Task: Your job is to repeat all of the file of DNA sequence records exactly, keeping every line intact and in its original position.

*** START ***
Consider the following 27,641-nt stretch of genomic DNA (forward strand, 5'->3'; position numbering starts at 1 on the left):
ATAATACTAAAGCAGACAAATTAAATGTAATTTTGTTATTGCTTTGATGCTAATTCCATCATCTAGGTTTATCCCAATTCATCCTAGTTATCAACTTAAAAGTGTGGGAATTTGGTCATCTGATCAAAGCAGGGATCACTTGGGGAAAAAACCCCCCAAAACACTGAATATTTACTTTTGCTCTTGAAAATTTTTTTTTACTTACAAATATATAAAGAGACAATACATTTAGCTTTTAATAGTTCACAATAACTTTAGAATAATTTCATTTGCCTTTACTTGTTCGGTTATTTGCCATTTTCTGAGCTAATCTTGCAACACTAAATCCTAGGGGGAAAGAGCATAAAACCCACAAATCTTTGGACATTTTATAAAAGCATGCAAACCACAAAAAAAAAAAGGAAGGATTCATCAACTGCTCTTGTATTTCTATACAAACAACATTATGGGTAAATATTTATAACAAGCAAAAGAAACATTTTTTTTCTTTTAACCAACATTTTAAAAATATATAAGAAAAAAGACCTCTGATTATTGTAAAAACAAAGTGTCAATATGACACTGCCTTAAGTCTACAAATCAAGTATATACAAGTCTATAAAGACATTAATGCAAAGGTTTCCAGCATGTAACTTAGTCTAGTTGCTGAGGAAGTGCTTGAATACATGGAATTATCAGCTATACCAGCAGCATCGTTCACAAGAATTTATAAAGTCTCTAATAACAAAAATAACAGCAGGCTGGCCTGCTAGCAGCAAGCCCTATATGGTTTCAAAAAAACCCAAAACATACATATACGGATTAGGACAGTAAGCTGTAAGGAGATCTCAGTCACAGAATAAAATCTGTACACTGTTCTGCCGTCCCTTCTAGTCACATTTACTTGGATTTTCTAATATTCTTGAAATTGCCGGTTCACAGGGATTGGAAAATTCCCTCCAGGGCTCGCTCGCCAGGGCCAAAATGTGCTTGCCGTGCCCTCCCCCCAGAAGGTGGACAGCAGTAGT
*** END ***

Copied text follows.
Consider the following 27,641-nt stretch of genomic DNA (forward strand, 5'->3'; position numbering starts at 1 on the left):
ATAATACTAAAGCAGACAAATTAAATGTAATTTTGTTATTGCTTTGATGCTAATTCCATCATCTAGGTTTATCCCAATTCATCCTAGTTATCAACTTAAAAGTGTGGGAATTTGGTCATCTGATCAAAGCAGGGATCACTTGGGGAAAAAACCCCCCAAAACACTGAATATTTACTTTTGCTCTTGAAAATTTTTTTTTACTTACAAATATATAAAGAGACAATACATTTAGCTTTTAATAGTTCACAATAACTTTAGAATAATTTCATTTGCCTTTACTTGTTCGGTTATTTGCCATTTTCTGAGCTAATCTTGCAACACTAAATCCTAGGGGGAAAGAGCATAAAACCCACAAATCTTTGGACATTTTATAAAAGCATGCAAACCACAAAAAAAAAAAGGAAGGATTCATCAACTGCTCTTGTATTTCTATACAAACAACATTATGGGTAAATATTTATAACAAGCAAAAGAAACATTTTTTTTCTTTTAACCAACATTTTAAAAATATATAAGAAAAAAGACCTCTGATTATTGTAAAAACAAAGTGTCAATATGACACTGCCTTAAGTCTACAAATCAAGTATATACAAGTCTATAAAGACATTAATGCAAAGGTTTCCAGCATGTAACTTAGTCTAGTTGCTGAGGAAGTGCTTGAATACATGGAATTATCAGCTATACCAGCAGCATCGTTCACAAGAATTTATAAAGTCTCTAATAACAAAAATAACAGCAGGCTGGCCTGCTAGCAGCAAGCCCTATATGGTTTCAAAAAAACCCAAAACATACATATACGGATTAGGACAGTAAGCTGTAAGGAGATCTCAGTCACAGAATAAAATCTGTACACTGTTCTGCCGTCCCTTCTAGTCACATTTACTTGGATTTTCTAATATTCTTGAAATTGCCGGTTCACAGGGATTGGAAAATTCCCTCCAGGGCTCGCTCGCCAGGGCCAAAATGTGCTTGCCGTGCCCTCCCCCCAGAAGGTGGACAGCAGTAGT